A good example for a language that has certain things in place to prevent bad coding, is Haskell. Type problems in running code are (except for the external input reader) simply impossible.

In baseball terms, please! -Koume (-1, Offtopic)

Anonymous Coward | more than 5 years ago | (#29490389)

SUZUKAWA KOUME

be afraid... (1)

Bloody Peasant (12708) | more than 5 years ago | (#29490433)

... "apt-get install open-cobol" would actually work. Yegads...

Happy 50th (5, Funny)

CharlyFoxtrot (1607527) | more than 5 years ago | (#29490443)

identification division.
program-id. birthday.
environment division.
data division.
procedure division.
main section.
display "get off my lawn!"
stop run.

Re:Happy 50th (1)

camperdave (969942) | more than 5 years ago | (#29491197)

10 REM Comeback
20 PRINT "Who's gonna make me, you and ALGOL?"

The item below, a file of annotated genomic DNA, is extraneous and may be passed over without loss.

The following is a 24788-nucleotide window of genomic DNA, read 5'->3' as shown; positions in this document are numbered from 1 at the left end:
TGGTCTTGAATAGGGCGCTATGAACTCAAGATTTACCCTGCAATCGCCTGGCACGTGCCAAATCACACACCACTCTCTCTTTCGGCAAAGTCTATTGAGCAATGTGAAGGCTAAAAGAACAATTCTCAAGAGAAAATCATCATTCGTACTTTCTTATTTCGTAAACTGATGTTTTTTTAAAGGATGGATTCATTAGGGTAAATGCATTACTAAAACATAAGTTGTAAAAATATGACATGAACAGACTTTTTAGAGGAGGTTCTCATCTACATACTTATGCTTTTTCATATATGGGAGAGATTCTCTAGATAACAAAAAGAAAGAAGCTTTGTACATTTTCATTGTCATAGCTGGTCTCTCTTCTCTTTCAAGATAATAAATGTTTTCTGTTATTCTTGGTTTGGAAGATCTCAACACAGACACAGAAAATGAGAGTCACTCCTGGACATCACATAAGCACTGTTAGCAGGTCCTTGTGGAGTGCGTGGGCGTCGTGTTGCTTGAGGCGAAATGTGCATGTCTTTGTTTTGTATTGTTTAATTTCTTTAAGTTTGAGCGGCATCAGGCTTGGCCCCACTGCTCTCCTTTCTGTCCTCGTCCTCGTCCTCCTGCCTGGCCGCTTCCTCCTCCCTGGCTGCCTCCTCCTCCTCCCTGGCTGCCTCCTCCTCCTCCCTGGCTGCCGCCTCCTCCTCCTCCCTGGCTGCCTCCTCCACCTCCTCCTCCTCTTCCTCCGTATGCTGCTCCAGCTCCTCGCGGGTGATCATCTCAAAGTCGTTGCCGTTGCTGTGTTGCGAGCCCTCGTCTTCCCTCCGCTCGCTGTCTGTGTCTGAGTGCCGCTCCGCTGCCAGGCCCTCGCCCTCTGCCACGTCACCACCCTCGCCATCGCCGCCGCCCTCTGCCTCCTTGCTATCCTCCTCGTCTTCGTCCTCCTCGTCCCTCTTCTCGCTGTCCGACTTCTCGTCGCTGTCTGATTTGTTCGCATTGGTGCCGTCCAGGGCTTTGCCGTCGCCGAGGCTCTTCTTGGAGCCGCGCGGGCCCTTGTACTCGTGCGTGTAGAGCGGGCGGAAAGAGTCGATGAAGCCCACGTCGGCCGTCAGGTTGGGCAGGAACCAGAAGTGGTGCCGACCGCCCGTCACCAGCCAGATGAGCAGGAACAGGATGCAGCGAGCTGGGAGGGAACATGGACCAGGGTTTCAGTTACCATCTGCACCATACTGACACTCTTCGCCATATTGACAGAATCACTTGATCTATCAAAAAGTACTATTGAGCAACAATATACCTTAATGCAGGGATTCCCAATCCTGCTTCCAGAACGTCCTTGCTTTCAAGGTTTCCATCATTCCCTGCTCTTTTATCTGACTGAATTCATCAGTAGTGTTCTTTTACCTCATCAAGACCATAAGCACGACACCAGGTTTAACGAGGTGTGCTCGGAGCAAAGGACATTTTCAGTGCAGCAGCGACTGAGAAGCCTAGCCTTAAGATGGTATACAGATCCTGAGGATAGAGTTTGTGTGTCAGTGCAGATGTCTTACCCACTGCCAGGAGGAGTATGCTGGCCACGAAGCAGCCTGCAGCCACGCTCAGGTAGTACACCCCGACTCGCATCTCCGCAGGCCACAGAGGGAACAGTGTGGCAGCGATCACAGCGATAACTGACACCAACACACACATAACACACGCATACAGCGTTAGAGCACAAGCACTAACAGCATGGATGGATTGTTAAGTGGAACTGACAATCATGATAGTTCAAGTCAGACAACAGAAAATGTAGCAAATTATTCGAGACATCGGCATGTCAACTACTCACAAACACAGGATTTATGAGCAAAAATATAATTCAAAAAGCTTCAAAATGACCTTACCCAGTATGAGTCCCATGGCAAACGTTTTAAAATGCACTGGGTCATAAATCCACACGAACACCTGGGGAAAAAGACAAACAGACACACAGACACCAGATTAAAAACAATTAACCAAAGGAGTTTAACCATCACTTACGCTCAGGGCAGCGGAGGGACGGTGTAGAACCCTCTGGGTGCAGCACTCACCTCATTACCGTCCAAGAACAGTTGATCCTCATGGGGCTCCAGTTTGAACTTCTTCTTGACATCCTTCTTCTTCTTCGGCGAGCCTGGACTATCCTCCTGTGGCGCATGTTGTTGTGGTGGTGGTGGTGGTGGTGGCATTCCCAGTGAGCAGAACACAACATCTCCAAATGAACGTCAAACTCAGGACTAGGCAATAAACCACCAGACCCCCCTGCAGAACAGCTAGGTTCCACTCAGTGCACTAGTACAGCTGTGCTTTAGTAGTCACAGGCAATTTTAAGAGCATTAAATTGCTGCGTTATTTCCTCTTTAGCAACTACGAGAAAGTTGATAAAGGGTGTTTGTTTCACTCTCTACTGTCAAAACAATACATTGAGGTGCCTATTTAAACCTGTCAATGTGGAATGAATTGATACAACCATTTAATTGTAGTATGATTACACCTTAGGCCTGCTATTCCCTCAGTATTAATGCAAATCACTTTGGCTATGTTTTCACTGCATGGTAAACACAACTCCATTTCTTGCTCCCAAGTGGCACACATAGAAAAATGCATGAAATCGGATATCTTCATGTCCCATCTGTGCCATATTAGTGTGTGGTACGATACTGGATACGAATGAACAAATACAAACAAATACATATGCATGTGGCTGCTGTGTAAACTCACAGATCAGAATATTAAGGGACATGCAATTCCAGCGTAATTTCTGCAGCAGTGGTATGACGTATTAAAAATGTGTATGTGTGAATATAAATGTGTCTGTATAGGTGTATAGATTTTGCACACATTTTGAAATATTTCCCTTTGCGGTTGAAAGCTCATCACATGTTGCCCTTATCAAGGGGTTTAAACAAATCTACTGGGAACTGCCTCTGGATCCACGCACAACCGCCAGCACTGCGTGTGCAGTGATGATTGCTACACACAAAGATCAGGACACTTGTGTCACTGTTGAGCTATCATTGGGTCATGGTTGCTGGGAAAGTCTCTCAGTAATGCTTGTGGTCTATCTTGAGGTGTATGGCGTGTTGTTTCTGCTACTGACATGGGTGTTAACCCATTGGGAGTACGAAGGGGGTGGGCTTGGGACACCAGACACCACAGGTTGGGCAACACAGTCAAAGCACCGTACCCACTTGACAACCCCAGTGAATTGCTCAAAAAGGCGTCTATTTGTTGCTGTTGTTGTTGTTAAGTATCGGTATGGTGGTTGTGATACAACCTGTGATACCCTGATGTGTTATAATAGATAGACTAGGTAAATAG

30 END

Re:Happy 50th (5, Informative)

Anonymous Coward | more than 5 years ago | (#29491263)

000100 IDENTIFICATION DIVISION.
000200 PROGRAM-ID. CONGRATS.
000300
000400*
000500 ENVIRONMENT DIVISION.
000600 CONFIGURATION SECTION.
000700 SOURCE-COMPUTER. RM-COBOL.
000800 OBJECT-COMPUTER. RM-COBOL.
000900
001000 DATA DIVISION.
001100 FILE SECTION.
001200
100000 PROCEDURE DIVISION.
100100
100200 MAIN-LOGIC SECTION.
100300 BEGIN.
100400 DISPLAY " " LINE 1 POSITION 1 ERASE EOS.
100500 DISPLAY "Congratulations with your 50th birthday" LINE 15 POSITION 10.
100600 STOP RUN.
100700 MAIN-LOGIC-EXIT.
100800 EXIT.

Longevity (5, Insightful)

wandazulu (265281) | more than 5 years ago | (#29490563)